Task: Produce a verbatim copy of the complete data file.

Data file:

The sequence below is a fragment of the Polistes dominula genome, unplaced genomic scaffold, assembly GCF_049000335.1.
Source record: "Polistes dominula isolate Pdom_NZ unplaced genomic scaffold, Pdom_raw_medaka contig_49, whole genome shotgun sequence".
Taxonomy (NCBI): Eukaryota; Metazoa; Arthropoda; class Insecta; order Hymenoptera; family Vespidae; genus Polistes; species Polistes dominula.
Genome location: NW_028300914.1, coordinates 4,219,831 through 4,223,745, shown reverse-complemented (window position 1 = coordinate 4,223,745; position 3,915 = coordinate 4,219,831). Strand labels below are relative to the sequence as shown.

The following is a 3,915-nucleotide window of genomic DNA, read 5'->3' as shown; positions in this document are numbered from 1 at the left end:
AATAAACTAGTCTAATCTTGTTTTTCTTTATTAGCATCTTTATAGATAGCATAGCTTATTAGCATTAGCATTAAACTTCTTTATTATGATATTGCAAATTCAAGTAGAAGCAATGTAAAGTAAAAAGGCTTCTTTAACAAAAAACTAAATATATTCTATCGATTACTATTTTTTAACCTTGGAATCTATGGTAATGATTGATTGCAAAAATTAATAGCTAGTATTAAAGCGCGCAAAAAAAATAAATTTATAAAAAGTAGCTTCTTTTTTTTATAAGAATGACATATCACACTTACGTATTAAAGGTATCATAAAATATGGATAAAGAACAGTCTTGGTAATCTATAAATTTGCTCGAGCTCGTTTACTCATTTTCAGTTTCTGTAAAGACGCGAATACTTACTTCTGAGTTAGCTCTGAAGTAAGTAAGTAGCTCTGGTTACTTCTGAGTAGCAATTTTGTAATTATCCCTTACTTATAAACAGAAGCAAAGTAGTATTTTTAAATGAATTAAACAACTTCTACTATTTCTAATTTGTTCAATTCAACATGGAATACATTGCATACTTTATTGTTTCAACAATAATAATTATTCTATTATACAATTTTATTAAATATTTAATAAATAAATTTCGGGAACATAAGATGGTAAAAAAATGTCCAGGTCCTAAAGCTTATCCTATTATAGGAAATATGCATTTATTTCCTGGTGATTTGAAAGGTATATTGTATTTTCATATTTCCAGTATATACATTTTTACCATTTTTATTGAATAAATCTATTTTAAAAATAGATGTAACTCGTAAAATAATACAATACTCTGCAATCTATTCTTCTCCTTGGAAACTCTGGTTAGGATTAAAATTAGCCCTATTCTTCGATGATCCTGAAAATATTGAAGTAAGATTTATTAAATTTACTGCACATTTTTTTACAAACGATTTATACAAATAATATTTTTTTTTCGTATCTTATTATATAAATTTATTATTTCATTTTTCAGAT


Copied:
The sequence below is a fragment of the Polistes dominula genome, unplaced genomic scaffold, assembly GCF_049000335.1.
Source record: "Polistes dominula isolate Pdom_NZ unplaced genomic scaffold, Pdom_raw_medaka contig_49, whole genome shotgun sequence".
Taxonomy (NCBI): Eukaryota; Metazoa; Arthropoda; class Insecta; order Hymenoptera; family Vespidae; genus Polistes; species Polistes dominula.
Genome location: NW_028300914.1, coordinates 4,219,831 through 4,223,745, shown reverse-complemented (window position 1 = coordinate 4,223,745; position 3,915 = coordinate 4,219,831). Strand labels below are relative to the sequence as shown.

The following is a 3,915-nucleotide window of genomic DNA, read 5'->3' as shown; positions in this document are numbered from 1 at the left end:
AATAAACTAGTCTAATCTTGTTTTTCTTTATTAGCATCTTTATAGATAGCATAGCTTATTAGCATTAGCATTAAACTTCTTTATTATGATATTGCAAATTCAAGTAGAAGCAATGTAAAGTAAAAAGGCTTCTTTAACAAAAAACTAAATATATTCTATCGATTACTATTTTTTAACCTTGGAATCTATGGTAATGATTGATTGCAAAAATTAATAGCTAGTATTAAAGCGCGCAAAAAAAATAAATTTATAAAAAGTAGCTTCTTTTTTTTATAAGAATGACATATCACACTTACGTATTAAAGGTATCATAAAATATGGATAAAGAACAGTCTTGGTAATCTATAAATTTGCTCGAGCTCGTTTACTCATTTTCAGTTTCTGTAAAGACGCGAATACTTACTTCTGAGTTAGCTCTGAAGTAAGTAAGTAGCTCTGGTTACTTCTGAGTAGCAATTTTGTAATTATCCCTTACTTATAAACAGAAGCAAAGTAGTATTTTTAAATGAATTAAACAACTTCTACTATTTCTAATTTGTTCAATTCAACATGGAATACATTGCATACTTTATTGTTTCAACAATAATAATTATTCTATTATACAATTTTATTAAATATTTAATAAATAAATTTCGGGAACATAAGATGGTAAAAAAATGTCCAGGTCCTAAAGCTTATCCTATTATAGGAAATATGCATTTATTTCCTGGTGATTTGAAAGGTATATTGTATTTTCATATTTCCAGTATATACATTTTTACCATTTTTATTGAATAAATCTATTTTAAAAATAGATGTAACTCGTAAAATAATACAATACTCTGCAATCTATTCTTCTCCTTGGAAACTCTGGTTAGGATTAAAATTAGCCCTATTCTTCGATGATCCTGAAAATATTGAAGTAAGATTTATTAAATTTACTGCACATTTTTTTACAAACGATTTATACAAATAATATTTTTTTTTCGTATCTTATTATATAAATTTATTATTTCATTTTTCAGAT